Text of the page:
You know what is bad? 90% of cartoons in our days, that is fucking bad. They treat kids as fucking idiots and thats the worst thing to do. Even if the majority of the 80's cartoons are really campy they are a thousand times better that when animation take a quality hit during the last years of the 90's (the 2000`s era being the worst) and going in a downwards spiral with some great things here and there (that are usually the ones that took the good things that made great 80's cartoons to make a modern cartoon and that dont treat kids like idiots)
I would argue that Spiderman: The Animated Series is better then it had any right to be, in spite of all of its flaws. Sonic: Sat AM is likewise above and beyond what would be expected from a cartoon about Sonic.
The older I get the more I like the DB manga over everything else (even though I came to it last), the cute comedy mixed with a musical arts adventure around the lands is far more interesting then the ever escalating series of battles DBZ became.
I love rewatching these old cartoons I loved as a kid on netflix. Never noticed how plagiarizingly similar the first season of Robotech-Macross Series was to the first season of Star Blazers (Space Cruiser Yamato). Its the same fucking story, only some of the minor details are different.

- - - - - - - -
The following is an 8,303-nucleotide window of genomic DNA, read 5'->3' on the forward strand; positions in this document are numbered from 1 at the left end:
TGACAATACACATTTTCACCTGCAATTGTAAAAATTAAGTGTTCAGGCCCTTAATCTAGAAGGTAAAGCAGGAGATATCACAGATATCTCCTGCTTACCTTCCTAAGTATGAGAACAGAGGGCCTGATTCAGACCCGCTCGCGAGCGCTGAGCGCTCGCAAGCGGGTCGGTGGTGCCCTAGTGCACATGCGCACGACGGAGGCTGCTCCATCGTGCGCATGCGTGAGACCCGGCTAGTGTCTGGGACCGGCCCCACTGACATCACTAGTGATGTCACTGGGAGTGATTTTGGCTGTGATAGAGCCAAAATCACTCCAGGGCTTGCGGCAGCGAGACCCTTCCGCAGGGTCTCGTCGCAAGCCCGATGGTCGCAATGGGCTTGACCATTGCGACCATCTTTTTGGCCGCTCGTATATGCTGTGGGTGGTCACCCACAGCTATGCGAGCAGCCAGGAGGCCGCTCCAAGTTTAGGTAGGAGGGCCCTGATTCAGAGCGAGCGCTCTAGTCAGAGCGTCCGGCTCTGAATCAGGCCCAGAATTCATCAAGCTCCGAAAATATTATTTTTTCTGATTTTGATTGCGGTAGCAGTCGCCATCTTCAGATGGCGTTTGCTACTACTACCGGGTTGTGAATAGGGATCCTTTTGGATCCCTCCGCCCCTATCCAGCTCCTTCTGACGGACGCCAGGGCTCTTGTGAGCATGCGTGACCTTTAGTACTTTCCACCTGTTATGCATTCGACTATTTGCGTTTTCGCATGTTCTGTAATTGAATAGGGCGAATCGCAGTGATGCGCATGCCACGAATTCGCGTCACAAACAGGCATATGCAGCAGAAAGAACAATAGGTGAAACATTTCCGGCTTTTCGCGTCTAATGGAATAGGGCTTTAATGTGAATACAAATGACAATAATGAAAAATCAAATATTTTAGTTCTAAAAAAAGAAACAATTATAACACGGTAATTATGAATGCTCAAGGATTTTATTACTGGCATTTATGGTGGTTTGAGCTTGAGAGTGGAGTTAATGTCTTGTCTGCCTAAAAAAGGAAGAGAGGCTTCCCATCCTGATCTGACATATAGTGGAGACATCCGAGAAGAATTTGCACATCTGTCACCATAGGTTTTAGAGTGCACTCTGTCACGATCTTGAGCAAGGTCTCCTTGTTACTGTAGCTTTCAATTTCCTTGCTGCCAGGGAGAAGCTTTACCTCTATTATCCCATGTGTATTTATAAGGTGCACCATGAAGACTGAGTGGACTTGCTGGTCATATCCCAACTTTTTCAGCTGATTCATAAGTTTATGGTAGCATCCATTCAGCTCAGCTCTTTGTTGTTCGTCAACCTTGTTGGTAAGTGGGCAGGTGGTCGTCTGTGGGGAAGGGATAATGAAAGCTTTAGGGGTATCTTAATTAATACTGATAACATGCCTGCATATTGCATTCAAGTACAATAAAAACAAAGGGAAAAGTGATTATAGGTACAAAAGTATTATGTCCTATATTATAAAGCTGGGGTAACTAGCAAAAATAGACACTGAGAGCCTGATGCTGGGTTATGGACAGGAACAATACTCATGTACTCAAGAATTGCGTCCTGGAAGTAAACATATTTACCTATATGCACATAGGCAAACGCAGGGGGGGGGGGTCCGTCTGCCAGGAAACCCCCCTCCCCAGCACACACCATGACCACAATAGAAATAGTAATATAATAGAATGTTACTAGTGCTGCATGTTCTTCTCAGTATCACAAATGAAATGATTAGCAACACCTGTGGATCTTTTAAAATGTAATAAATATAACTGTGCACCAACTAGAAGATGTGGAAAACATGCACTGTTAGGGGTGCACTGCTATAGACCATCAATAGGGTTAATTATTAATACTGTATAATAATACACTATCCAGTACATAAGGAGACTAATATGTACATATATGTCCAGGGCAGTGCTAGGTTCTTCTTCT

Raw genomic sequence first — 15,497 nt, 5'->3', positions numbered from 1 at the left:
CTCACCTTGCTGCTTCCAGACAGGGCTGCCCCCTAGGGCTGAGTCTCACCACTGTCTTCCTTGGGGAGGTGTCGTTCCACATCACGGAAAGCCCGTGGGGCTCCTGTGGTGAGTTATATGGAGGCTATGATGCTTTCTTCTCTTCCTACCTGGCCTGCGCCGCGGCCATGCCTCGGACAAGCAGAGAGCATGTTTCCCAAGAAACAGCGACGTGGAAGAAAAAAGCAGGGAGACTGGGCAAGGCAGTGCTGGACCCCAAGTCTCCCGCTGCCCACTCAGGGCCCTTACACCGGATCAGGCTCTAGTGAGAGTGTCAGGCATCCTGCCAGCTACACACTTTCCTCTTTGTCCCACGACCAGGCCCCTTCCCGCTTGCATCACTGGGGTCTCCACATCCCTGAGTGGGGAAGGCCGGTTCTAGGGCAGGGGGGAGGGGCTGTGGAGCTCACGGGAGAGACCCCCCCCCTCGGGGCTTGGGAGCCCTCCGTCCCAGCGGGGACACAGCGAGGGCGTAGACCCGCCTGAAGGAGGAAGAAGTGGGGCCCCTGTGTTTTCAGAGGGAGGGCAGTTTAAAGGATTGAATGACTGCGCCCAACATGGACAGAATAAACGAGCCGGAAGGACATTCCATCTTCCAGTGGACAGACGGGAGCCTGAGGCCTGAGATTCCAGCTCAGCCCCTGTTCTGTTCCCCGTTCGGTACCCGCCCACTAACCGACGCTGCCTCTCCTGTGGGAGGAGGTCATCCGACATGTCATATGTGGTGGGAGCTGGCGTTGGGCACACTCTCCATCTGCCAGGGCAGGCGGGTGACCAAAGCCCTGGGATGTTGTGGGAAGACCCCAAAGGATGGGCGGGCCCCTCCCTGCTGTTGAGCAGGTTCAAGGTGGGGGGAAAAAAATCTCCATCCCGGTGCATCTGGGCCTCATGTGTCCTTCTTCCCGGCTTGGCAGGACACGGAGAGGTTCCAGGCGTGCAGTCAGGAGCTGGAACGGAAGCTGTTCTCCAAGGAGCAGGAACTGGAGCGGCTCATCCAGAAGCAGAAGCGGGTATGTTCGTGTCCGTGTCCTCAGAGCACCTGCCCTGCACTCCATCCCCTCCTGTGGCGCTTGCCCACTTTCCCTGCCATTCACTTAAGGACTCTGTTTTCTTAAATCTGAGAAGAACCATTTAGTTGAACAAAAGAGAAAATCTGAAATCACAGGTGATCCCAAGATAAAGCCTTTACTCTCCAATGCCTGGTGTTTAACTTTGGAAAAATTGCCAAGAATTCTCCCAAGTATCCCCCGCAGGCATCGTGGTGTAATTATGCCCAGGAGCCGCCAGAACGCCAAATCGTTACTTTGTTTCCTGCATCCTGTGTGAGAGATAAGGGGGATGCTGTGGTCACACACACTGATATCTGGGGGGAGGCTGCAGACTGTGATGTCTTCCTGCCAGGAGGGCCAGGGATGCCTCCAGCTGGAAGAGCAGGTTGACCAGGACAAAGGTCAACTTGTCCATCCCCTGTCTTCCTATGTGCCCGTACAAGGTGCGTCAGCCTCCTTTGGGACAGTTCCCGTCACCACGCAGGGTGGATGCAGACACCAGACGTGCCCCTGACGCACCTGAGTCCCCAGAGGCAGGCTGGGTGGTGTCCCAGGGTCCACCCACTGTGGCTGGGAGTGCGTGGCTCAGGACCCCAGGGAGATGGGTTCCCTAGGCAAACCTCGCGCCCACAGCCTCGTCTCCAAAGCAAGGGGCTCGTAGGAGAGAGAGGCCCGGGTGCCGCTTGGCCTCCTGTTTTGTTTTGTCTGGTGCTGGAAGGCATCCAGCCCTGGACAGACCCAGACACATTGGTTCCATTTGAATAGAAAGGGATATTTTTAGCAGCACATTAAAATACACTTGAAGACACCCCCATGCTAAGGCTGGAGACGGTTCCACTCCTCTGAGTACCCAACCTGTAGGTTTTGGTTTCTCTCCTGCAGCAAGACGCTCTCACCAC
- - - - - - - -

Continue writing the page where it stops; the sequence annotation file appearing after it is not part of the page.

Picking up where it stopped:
I haven't seen it in so many years, but I doubt it holds up. I used to love it, got really sad with that one episode about the red Japanese guy and the car accident, where he had to recover mentally and stuff. Does it hold up?
The 2003 series brought it back and had amazing fighting. Not on the level of Spectacular Spiderman but still it was really good. The 90's cartoon? They were dancing around lasers shot by storm troopers with their helmets on backwards.
Eh, maybe. It depends if you still get the context in which they were written. You find out real quick as a parent which old cartoons hold up at least in terms of entertainment and others that make you feel like your brain is melting.